id 16.  Beggarten Sage (Salvia officinalis)
This species has been introduced to the west coast and east coast.  Cold hardy to Hardiness Zone 4.   Grow in average, dry to medium moisture, well-drained soil in full sun. Tolerates very light shade, but best in full sun. Plants tend to sprawl, particularly when grown in less than full sun. Wet soils can be fatal.  more info: MSB  PUSDA  photo credit: CWM

About the Plants (return top)For this demonstration garden, we are using plants in the Prairie Nursery collection,50 Plant Low Growing Garden, from Prairie Nurseries.  Below is a link to a table on plant details.
Low Growing Natives – details (Excel) (PDF)

Species were selected based on their ability to cope with low maintenance growing techniques, Illinois Native characteristics, and perennial, native pollinator-friendly qualities.  Each planter includes signage with information about the plants.

Project (return top)

The demonstration garden presents a collection of Illinois and Midwest Native plant species.  The majority of this plant collection also provides habitats and food sources to a variety of pollinators.  Educational signage will be installed with the garden to explain which species were chosen and the growing needs and characteristics of these species.  We hope visitors will enjoy learning the benefits and ease of creating their own gardens with native plant species.  Below are some detailed explanations of what we hope to accomplish with our demonstration garden.

Growing material in the planters is composted biosolids from MWRD (Metropolitan Water Reclamation District) in Chicago.

The garden was created in 2015.  Thanks to Pleasant Farms and Prairie Nursery for supporting this project.

Future:  In this space we will add more information regarding the significance of planting Native species and their specific importance to a Native ecosystem.

Background (return top)

WHAT are Native Plant Species and WHY did we choose them?

Native plants are those that are believed to have grown naturally in this region prior to settlement by Europeans.  Of the 2,530 types of plants known in the Chicago region, more than one-third were not here prior to European settlement. Yet out of the nearly 900 nonnative species, only about 150 species are generally successful and persistent. These 150 nonnative species dominate more than 95 percent of the vegetated landscape. Most human disturbed or managed landscapes are nearly monocultures, vegetated by only one or a few species. A natural prairie remnant, in contrast, can contain more than 100 species within just two or three acres. This mix of more than 100 species is what is meant by diversity, and is one example of biodiversity.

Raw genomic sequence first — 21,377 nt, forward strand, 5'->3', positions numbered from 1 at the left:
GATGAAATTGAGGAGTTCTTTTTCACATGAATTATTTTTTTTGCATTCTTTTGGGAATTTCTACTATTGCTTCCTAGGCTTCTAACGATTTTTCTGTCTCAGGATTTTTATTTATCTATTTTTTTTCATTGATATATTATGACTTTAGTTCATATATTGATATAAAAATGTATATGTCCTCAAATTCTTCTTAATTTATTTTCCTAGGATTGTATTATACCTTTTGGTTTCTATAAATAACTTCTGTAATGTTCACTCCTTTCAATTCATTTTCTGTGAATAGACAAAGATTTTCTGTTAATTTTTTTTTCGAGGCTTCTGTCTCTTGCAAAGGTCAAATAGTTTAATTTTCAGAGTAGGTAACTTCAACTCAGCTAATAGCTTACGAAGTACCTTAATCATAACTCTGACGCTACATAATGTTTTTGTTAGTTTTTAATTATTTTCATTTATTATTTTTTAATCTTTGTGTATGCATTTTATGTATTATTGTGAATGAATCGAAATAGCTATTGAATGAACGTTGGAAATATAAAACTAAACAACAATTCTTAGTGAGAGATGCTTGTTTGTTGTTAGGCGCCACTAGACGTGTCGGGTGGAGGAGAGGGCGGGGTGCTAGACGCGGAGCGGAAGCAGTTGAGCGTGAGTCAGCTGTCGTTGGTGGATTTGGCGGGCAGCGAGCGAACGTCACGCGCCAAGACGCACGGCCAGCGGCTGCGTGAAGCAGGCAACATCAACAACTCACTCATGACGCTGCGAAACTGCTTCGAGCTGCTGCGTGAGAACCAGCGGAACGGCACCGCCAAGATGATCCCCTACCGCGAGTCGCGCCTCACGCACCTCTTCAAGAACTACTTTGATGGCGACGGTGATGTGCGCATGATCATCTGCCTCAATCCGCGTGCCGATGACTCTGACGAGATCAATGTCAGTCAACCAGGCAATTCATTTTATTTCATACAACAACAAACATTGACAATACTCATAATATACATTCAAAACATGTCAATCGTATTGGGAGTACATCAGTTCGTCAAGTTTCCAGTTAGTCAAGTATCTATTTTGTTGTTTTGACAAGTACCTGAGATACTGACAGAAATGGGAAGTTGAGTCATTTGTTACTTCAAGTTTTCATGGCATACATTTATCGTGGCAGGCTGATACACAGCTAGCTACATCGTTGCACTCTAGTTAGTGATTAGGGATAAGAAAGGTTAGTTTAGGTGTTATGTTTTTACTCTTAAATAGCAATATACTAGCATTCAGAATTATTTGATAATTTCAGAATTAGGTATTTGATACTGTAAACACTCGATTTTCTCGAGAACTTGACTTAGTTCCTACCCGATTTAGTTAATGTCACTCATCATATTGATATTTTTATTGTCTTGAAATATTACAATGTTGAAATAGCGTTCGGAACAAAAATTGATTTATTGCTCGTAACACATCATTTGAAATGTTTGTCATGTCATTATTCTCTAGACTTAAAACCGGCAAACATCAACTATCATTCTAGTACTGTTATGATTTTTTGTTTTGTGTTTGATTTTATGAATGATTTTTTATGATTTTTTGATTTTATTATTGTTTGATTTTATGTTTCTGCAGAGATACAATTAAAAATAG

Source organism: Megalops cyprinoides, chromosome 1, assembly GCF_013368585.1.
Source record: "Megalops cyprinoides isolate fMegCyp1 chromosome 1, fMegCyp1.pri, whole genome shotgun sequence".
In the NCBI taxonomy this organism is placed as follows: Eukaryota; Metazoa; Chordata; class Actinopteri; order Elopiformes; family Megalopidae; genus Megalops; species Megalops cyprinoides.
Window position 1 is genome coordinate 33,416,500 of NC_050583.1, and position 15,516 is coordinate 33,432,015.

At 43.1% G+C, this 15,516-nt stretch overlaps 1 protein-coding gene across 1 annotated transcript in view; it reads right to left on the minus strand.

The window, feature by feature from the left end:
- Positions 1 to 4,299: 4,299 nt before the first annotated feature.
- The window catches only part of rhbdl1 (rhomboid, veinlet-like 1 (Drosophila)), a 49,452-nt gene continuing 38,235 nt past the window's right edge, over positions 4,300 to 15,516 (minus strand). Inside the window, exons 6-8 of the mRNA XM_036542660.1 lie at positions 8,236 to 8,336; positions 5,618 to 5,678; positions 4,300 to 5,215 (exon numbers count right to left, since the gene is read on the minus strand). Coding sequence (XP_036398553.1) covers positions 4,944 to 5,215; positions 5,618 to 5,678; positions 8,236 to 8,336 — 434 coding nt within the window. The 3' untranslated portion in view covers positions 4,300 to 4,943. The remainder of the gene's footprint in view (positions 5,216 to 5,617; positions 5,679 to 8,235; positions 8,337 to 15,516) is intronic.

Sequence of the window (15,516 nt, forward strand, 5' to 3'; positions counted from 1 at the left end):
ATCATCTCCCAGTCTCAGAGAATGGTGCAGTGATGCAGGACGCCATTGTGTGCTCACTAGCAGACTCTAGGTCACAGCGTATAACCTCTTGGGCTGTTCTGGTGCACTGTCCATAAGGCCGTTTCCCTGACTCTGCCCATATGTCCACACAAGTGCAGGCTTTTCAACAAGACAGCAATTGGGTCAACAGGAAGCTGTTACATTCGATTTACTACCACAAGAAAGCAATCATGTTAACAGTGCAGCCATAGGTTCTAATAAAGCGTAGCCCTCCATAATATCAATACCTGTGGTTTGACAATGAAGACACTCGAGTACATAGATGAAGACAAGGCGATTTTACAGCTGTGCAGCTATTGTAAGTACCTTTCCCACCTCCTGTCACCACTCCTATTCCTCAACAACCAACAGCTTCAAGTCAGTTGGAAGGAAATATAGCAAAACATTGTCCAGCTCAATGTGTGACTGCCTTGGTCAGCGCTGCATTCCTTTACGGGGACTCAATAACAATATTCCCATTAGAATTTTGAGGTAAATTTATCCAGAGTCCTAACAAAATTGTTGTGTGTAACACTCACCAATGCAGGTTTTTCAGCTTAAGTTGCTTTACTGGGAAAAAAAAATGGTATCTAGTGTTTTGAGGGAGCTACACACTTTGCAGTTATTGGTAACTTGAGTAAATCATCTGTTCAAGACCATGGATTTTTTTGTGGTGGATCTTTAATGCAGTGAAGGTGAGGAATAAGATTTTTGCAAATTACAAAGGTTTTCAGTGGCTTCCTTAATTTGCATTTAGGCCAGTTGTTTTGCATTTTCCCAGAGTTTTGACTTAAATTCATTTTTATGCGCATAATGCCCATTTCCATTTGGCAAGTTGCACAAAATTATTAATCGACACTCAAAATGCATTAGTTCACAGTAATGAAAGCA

Using Native plant species for landscaping can save you money!

According to the US Department of Agriculture: Over a ten year period, the combined costs of installation and maintenance for natural landscapes may be one-fifth of the costs for conventional landscape maintenance.

What is meant by the term ‘Pollinators‘?

Pollinators are essential to our world. Bees, butter- flies, hummingbirds, moths, wasps, flies, beetles, even a few bats are some of the animals that move pollen between flowers, enabling them to produce seeds.

The ecological service these pollinating animals provide is necessary for the reproduction of over 85% of the world’s flowering plants. The resulting seeds and fruits provide food for countless other animals ranging from songbirds to grizzly bears.

Pollinators are also essential to human life. Consider for a moment that approximately one in three mouthfuls of food and beverage required the presence of a pollinator!  The United States alone grows more than a hundred crop plants that need pollinators. Without pollinators, there would be no apples, pumpkins, blueberries, or many other fruits and vegetables. Only wind-pollinated crops such as corn and wheat would remain.

Bees are the primary pollinator for most wild- flowers and crops in the United States and Canada. Worldwide, there are an estimated 20,000 species of bees, with approximately 4,000 species native to North America. The non-native European honey bee is the most common domesticated pollinator in the United States. However native pollinators are often adapted for specific plants, resulting in more efficient pollination and the production of larger and more abundant fruits and seeds.

For more information on this subject we urge you to check out